But democracy means more than voting. It means strong institutions to hold governments to account, constrain their power in the public interest, and protect our rights and freedoms, not least the freedom of speech and the right of association. That requires an effective parliament allowed and resourced to do its job, an independent judiciary and a free press.
It means greater transparency and accountability to ensure that citizens have the information they need to participate and to make their electoral decisions.
It means strong civil society and mediating organizations that ensure a diversity of views and balance, at least to some extent, the ability of citizens to be heard. It means making every effort to limit the extent to which money shapes politics.
But democracy is a messy business and, in the current climate, when the challenges seem intractable and we worry about decay and disaster, we are at our most vulnerable to trading it away for the false and dangerous promises of certainty, for the strong hand that is ready to take charge or for the saviour whose personal qualities promise magical, transcendent solutions.
To some extent, this may also reflect a generational divide in how we think about leadership and democracy. For many of my generation, products of the industrial age, of hierarchy and the privileges and burdens of office, leadership is not about engagement, consultation, and cooperation, it is about strength, winning, doing what it takes to get the job done.
We see this in the occasional Tom Friedman article when he talks with some envy of the Chinese oligarchy and its ability to make big decisions fast and get things done – good things like electric cars (not to mention not so good things – and Friedman scarcely does). Closer to home, recall the nasty attack ads on Stephane ”He’s-no-leader” Dion. This did not refer to an ethical failing on his part or, given the “green shift”, a lack of political courage. No, this was about good old-fashioned, who’s the boss, industrial strength leadership. And we saw this in the campaigns against coalitions and minority governments in favour of stability and “strong” leadership.
How appealing is the promise of certainty, of someone who will bring democracy to heel or somehow transcend government, of someone who, while giving lip service to democracy, is willing to sidestep or subvert its institutions to get things done. This zombie leadership dies hard even if it is increasingly out-of-place in a networked world of savvy, connected citizens.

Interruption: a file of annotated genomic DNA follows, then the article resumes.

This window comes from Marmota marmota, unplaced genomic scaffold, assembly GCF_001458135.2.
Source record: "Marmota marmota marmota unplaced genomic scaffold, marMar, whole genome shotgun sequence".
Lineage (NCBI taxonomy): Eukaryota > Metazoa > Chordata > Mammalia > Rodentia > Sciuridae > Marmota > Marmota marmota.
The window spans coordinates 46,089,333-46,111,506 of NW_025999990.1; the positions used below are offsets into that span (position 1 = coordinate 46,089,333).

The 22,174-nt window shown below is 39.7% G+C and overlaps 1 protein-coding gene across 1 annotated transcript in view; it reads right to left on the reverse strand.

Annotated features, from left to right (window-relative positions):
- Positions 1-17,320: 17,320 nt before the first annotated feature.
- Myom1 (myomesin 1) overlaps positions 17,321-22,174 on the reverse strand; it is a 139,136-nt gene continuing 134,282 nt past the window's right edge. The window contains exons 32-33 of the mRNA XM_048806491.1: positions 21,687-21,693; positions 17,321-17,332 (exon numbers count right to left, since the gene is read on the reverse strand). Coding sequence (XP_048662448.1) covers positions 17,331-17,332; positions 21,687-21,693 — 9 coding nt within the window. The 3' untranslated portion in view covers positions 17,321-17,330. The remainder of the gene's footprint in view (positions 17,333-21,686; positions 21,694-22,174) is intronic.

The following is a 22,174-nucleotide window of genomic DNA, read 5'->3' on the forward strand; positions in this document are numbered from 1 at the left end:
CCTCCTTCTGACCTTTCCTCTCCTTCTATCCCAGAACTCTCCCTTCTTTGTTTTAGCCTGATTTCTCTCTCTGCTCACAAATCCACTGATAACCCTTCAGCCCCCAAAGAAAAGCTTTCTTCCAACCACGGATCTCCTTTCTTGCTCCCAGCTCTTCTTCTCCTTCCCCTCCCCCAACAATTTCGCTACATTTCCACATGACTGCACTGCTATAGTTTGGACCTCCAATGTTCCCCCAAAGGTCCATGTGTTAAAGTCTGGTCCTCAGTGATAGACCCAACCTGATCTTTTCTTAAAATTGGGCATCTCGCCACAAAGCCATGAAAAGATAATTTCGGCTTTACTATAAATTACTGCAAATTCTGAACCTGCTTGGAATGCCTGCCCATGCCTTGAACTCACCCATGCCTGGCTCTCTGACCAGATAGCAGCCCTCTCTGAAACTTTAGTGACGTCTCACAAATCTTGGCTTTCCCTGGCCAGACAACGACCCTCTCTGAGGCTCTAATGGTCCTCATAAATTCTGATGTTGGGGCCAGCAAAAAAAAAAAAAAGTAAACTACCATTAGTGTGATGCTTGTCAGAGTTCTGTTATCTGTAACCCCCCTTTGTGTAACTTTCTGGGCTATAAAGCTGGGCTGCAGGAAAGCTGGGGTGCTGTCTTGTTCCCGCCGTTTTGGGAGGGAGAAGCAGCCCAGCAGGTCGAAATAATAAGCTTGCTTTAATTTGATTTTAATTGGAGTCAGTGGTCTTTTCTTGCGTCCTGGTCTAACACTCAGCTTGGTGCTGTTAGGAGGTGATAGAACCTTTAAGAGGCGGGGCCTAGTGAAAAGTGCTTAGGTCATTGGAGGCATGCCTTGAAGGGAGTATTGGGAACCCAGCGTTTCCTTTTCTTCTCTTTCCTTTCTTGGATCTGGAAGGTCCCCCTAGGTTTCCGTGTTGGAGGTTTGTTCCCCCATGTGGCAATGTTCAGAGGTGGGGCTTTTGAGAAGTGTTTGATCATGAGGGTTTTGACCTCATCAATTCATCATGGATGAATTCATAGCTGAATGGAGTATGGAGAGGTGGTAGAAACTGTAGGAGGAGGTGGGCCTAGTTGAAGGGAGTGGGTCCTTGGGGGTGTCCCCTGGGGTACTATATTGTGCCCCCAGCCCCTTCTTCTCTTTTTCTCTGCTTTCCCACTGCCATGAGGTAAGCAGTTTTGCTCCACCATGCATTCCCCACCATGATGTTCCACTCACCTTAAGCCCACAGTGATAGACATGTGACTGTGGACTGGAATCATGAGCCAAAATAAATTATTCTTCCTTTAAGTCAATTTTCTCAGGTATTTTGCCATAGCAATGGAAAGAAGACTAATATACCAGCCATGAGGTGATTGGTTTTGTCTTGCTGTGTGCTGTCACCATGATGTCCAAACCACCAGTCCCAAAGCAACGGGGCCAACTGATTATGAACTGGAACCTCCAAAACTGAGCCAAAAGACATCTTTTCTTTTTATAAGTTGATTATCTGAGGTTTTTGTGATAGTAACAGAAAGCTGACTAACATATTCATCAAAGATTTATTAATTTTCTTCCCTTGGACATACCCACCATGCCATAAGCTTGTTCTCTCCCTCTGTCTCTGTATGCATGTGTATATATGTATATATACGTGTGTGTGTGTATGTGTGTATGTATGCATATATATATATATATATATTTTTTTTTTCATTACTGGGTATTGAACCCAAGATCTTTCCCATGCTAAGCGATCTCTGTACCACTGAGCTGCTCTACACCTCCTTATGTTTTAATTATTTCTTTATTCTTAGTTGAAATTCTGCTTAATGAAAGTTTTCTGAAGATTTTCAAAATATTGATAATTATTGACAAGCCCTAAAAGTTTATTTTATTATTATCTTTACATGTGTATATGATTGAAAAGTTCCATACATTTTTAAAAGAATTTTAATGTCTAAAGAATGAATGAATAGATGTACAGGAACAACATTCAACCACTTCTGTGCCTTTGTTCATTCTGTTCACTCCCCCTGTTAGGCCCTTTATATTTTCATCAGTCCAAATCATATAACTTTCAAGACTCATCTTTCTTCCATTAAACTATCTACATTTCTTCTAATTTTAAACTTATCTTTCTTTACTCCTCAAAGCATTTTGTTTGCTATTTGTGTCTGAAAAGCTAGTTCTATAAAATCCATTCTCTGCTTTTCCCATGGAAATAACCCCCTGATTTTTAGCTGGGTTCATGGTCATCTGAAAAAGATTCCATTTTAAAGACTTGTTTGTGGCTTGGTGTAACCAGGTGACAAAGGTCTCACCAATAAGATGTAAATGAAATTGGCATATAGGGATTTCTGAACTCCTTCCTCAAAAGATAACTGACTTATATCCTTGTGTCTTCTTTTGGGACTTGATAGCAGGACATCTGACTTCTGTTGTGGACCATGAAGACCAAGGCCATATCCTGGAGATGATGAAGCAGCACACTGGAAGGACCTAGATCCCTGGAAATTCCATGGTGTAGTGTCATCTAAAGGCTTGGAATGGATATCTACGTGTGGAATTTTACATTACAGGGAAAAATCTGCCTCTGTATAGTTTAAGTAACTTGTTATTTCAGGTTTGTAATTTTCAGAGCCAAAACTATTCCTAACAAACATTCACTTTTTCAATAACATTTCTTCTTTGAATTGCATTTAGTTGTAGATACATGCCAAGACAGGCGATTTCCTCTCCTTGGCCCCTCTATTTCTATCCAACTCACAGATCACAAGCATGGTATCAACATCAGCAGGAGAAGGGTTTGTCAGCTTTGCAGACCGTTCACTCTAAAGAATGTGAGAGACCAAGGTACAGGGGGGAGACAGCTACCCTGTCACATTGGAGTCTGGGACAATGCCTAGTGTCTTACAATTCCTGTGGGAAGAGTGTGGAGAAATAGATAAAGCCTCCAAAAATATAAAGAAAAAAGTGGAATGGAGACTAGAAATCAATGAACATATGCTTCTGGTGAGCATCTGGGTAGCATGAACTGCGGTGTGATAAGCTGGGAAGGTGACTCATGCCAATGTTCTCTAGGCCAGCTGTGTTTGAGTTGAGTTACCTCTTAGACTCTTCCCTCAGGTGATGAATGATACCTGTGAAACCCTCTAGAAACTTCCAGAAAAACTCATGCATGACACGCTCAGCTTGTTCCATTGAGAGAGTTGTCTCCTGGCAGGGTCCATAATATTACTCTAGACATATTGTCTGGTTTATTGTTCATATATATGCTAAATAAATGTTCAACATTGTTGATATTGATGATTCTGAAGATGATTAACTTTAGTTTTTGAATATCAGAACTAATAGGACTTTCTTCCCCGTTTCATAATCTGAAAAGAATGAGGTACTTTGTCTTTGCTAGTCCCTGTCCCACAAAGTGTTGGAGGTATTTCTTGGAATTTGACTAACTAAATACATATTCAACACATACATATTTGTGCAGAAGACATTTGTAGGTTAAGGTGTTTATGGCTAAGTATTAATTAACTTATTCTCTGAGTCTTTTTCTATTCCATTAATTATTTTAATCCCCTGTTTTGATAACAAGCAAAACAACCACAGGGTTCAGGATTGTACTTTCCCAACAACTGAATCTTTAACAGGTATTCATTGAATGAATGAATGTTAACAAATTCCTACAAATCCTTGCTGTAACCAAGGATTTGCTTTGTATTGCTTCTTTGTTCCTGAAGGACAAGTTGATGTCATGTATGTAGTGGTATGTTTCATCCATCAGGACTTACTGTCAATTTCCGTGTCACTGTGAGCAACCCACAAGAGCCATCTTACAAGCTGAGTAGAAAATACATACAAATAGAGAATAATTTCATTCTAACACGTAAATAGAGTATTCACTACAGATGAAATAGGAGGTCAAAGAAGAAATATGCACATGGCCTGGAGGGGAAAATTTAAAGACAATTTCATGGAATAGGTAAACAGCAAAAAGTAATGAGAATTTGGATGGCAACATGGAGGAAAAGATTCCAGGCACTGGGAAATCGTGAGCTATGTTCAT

Authoritarian leadership can work in short bursts and in emergencies but over the long-term it will inevitably do great harm. It cuts itself off from the information and diversity of views necessary for creativity. It cuts itself off from the people it purports to serve. It divides, inevitably creating winners and losers, insiders and scapegoats. The poorest always pay the heaviest price. This all breeds meanness – just look at our increasingly punitive crime policies, our approach to refugees, our willingness to cut services to the most needy. But in the end we all pay a heavy price. We are all disempowered and alienated from the common good. Only narrow, short-term interests are served.
This zombie leadership is running headlong into the digital age where it clearly does not belong. But it persists because it is familiar to those who hold the power and because it soothes our anxieties, feeds our need for magic solutions and quick fixes, and allows us to surrender responsibility for an uncertain future to someone else.
The dangers it poses to democracy are heightened in a system like ours in which majority governments face few constraints. We do not have the effective, if sometimes paralyzing, checks and balances of our neighbor to the south, so that means we are more dependent on good faith and respect for the institutions and principles of democracy. That makes our democracy more fragile, more easily injured.
Of course leadership matters. But we need a new kind of political leadership: committed to closing the gap between citizen and government; to bridging state and an independent civil society; to bridging social, generational and ideological divides. Leadership that understands that government has a positive role to play but must be balanced by engaged and informed citizens and robust civil organizations.